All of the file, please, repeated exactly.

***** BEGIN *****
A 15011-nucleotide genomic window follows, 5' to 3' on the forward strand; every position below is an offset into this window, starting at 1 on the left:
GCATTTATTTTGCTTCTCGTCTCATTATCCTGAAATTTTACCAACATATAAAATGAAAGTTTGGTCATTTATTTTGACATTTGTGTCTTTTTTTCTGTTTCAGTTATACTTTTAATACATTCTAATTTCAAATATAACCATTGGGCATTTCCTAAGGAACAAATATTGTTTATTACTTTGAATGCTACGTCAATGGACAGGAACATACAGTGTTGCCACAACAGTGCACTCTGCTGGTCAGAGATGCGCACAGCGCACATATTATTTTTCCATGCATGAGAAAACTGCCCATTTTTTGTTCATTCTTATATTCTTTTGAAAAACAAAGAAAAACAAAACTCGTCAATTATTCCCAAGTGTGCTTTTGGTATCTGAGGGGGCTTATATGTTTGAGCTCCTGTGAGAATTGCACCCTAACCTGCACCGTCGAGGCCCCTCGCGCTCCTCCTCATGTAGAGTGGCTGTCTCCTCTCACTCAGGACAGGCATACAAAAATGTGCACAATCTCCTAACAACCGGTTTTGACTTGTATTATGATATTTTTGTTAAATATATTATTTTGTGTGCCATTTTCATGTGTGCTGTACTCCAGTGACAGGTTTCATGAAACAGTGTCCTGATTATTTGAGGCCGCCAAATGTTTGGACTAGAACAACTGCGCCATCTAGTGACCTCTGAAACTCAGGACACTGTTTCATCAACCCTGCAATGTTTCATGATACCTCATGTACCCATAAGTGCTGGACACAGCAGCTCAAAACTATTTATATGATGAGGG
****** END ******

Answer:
A 15011-nucleotide genomic window follows, 5' to 3' on the forward strand; every position below is an offset into this window, starting at 1 on the left:
GCATTTATTTTGCTTCTCGTCTCATTATCCTGAAATTTTACCAACATATAAAATGAAAGTTTGGTCATTTATTTTGACATTTGTGTCTTTTTTTCTGTTTCAGTTATACTTTTAATACATTCTAATTTCAAATATAACCATTGGGCATTTCCTAAGGAACAAATATTGTTTATTACTTTGAATGCTACGTCAATGGACAGGAACATACAGTGTTGCCACAACAGTGCACTCTGCTGGTCAGAGATGCGCACAGCGCACATATTATTTTTCCATGCATGAGAAAACTGCCCATTTTTTGTTCATTCTTATATTCTTTTGAAAAACAAAGAAAAACAAAACTCGTCAATTATTCCCAAGTGTGCTTTTGGTATCTGAGGGGGCTTATATGTTTGAGCTCCTGTGAGAATTGCACCCTAACCTGCACCGTCGAGGCCCCTCGCGCTCCTCCTCATGTAGAGTGGCTGTCTCCTCTCACTCAGGACAGGCATACAAAAATGTGCACAATCTCCTAACAACCGGTTTTGACTTGTATTATGATATTTTTGTTAAATATATTATTTTGTGTGCCATTTTCATGTGTGCTGTACTCCAGTGACAGGTTTCATGAAACAGTGTCCTGATTATTTGAGGCCGCCAAATGTTTGGACTAGAACAACTGCGCCATCTAGTGACCTCTGAAACTCAGGACACTGTTTCATCAACCCTGCAATGTTTCATGATACCTCATGTACCCATAAGTGCTGGACACAGCAGCTCAAAACTATTTATATGATGAGGG